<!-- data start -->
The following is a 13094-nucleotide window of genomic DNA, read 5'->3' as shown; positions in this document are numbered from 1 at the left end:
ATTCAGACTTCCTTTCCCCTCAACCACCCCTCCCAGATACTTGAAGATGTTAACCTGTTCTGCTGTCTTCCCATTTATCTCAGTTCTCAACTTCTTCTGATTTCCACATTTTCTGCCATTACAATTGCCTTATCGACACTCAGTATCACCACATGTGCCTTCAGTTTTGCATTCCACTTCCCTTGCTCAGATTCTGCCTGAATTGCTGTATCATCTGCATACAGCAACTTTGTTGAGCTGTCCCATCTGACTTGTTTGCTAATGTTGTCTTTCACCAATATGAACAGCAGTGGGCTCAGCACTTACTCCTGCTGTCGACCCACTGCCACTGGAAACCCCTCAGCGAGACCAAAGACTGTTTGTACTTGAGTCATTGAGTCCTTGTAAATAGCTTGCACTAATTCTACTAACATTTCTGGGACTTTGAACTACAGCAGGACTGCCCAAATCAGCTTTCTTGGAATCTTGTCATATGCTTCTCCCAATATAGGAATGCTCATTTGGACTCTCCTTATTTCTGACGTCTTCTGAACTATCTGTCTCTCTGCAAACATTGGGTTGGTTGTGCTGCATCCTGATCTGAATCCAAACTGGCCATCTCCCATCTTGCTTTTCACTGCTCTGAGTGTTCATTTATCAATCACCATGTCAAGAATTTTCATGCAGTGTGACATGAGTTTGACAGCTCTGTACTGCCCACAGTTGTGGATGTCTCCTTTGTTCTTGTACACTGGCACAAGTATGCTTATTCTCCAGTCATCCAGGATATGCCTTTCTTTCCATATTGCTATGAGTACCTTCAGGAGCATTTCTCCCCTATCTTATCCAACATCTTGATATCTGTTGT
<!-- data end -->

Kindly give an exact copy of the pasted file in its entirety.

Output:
The following is a 13094-nucleotide window of genomic DNA, read 5'->3' as shown; positions in this document are numbered from 1 at the left end:
ATTCAGACTTCCTTTCCCCTCAACCACCCCTCCCAGATACTTGAAGATGTTAACCTGTTCTGCTGTCTTCCCATTTATCTCAGTTCTCAACTTCTTCTGATTTCCACATTTTCTGCCATTACAATTGCCTTATCGACACTCAGTATCACCACATGTGCCTTCAGTTTTGCATTCCACTTCCCTTGCTCAGATTCTGCCTGAATTGCTGTATCATCTGCATACAGCAACTTTGTTGAGCTGTCCCATCTGACTTGTTTGCTAATGTTGTCTTTCACCAATATGAACAGCAGTGGGCTCAGCACTTACTCCTGCTGTCGACCCACTGCCACTGGAAACCCCTCAGCGAGACCAAAGACTGTTTGTACTTGAGTCATTGAGTCCTTGTAAATAGCTTGCACTAATTCTACTAACATTTCTGGGACTTTGAACTACAGCAGGACTGCCCAAATCAGCTTTCTTGGAATCTTGTCATATGCTTCTCCCAATATAGGAATGCTCATTTGGACTCTCCTTATTTCTGACGTCTTCTGAACTATCTGTCTCTCTGCAAACATTGGGTTGGTTGTGCTGCATCCTGATCTGAATCCAAACTGGCCATCTCCCATCTTGCTTTTCACTGCTCTGAGTGTTCATTTATCAATCACCATGTCAAGAATTTTCATGCAGTGTGACATGAGTTTGACAGCTCTGTACTGCCCACAGTTGTGGATGTCTCCTTTGTTCTTGTACACTGGCACAAGTATGCTTATTCTCCAGTCATCCAGGATATGCCTTTCTTTCCATATTGCTATGAGTACCTTCAGGAGCATTTCTCCCCTATCTTATCCAACATCTTGATATCTGTTGT